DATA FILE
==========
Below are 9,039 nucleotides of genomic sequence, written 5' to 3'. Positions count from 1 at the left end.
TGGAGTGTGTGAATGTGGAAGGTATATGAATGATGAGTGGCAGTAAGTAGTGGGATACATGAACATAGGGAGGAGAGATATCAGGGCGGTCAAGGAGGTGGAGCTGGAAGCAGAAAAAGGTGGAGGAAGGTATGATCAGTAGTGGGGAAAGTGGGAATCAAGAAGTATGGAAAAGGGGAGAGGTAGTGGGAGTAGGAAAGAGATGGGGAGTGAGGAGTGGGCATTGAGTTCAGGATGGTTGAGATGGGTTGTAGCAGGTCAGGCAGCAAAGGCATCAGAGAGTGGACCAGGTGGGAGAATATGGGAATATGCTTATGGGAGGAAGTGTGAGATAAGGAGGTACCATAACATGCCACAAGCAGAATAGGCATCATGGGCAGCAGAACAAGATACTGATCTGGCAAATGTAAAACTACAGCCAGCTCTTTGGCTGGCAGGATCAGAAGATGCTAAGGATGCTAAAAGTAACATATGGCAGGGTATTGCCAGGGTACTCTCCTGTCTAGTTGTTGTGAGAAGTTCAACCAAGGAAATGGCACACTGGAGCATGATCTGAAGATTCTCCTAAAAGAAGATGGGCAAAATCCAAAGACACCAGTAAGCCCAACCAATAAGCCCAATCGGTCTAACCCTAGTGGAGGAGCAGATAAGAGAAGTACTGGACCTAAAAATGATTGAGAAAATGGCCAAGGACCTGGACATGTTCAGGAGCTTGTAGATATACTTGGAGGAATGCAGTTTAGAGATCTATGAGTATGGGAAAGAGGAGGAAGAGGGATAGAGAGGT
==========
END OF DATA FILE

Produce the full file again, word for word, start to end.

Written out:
Below are 9,039 nucleotides of genomic sequence, written 5' to 3'. Positions count from 1 at the left end.
TGGAGTGTGTGAATGTGGAAGGTATATGAATGATGAGTGGCAGTAAGTAGTGGGATACATGAACATAGGGAGGAGAGATATCAGGGCGGTCAAGGAGGTGGAGCTGGAAGCAGAAAAAGGTGGAGGAAGGTATGATCAGTAGTGGGGAAAGTGGGAATCAAGAAGTATGGAAAAGGGGAGAGGTAGTGGGAGTAGGAAAGAGATGGGGAGTGAGGAGTGGGCATTGAGTTCAGGATGGTTGAGATGGGTTGTAGCAGGTCAGGCAGCAAAGGCATCAGAGAGTGGACCAGGTGGGAGAATATGGGAATATGCTTATGGGAGGAAGTGTGAGATAAGGAGGTACCATAACATGCCACAAGCAGAATAGGCATCATGGGCAGCAGAACAAGATACTGATCTGGCAAATGTAAAACTACAGCCAGCTCTTTGGCTGGCAGGATCAGAAGATGCTAAGGATGCTAAAAGTAACATATGGCAGGGTATTGCCAGGGTACTCTCCTGTCTAGTTGTTGTGAGAAGTTCAACCAAGGAAATGGCACACTGGAGCATGATCTGAAGATTCTCCTAAAAGAAGATGGGCAAAATCCAAAGACACCAGTAAGCCCAACCAATAAGCCCAATCGGTCTAACCCTAGTGGAGGAGCAGATAAGAGAAGTACTGGACCTAAAAATGATTGAGAAAATGGCCAAGGACCTGGACATGTTCAGGAGCTTGTAGATATACTTGGAGGAATGCAGTTTAGAGATCTATGAGTATGGGAAAGAGGAGGAAGAGGGATAGAGAGGT